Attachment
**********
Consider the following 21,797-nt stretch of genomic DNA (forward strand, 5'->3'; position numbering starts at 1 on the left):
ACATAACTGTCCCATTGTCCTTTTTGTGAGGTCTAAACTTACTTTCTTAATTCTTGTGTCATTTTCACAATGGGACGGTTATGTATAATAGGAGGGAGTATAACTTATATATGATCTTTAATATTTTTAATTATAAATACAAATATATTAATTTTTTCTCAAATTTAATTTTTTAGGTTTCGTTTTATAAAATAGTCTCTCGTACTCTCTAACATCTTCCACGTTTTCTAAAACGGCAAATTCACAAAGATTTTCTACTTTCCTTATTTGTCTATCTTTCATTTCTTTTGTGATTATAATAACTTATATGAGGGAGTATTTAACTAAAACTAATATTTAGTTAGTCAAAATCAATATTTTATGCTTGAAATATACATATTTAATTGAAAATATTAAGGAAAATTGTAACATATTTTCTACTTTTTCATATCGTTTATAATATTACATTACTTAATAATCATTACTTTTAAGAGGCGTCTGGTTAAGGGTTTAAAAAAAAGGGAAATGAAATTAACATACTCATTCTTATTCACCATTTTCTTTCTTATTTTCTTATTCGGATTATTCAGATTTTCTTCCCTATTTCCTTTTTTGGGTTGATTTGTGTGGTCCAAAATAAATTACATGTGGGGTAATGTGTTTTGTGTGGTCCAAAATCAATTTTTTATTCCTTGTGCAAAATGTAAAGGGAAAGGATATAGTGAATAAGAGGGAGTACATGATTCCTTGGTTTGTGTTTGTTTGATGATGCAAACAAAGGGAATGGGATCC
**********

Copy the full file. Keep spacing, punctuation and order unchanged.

Consider the following 21,797-nt stretch of genomic DNA (forward strand, 5'->3'; position numbering starts at 1 on the left):
ACATAACTGTCCCATTGTCCTTTTTGTGAGGTCTAAACTTACTTTCTTAATTCTTGTGTCATTTTCACAATGGGACGGTTATGTATAATAGGAGGGAGTATAACTTATATATGATCTTTAATATTTTTAATTATAAATACAAATATATTAATTTTTTCTCAAATTTAATTTTTTAGGTTTCGTTTTATAAAATAGTCTCTCGTACTCTCTAACATCTTCCACGTTTTCTAAAACGGCAAATTCACAAAGATTTTCTACTTTCCTTATTTGTCTATCTTTCATTTCTTTTGTGATTATAATAACTTATATGAGGGAGTATTTAACTAAAACTAATATTTAGTTAGTCAAAATCAATATTTTATGCTTGAAATATACATATTTAATTGAAAATATTAAGGAAAATTGTAACATATTTTCTACTTTTTCATATCGTTTATAATATTACATTACTTAATAATCATTACTTTTAAGAGGCGTCTGGTTAAGGGTTTAAAAAAAAGGGAAATGAAATTAACATACTCATTCTTATTCACCATTTTCTTTCTTATTTTCTTATTCGGATTATTCAGATTTTCTTCCCTATTTCCTTTTTTGGGTTGATTTGTGTGGTCCAAAATAAATTACATGTGGGGTAATGTGTTTTGTGTGGTCCAAAATCAATTTTTTATTCCTTGTGCAAAATGTAAAGGGAAAGGATATAGTGAATAAGAGGGAGTACATGATTCCTTGGTTTGTGTTTGTTTGATGATGCAAACAAAGGGAATGGGATCC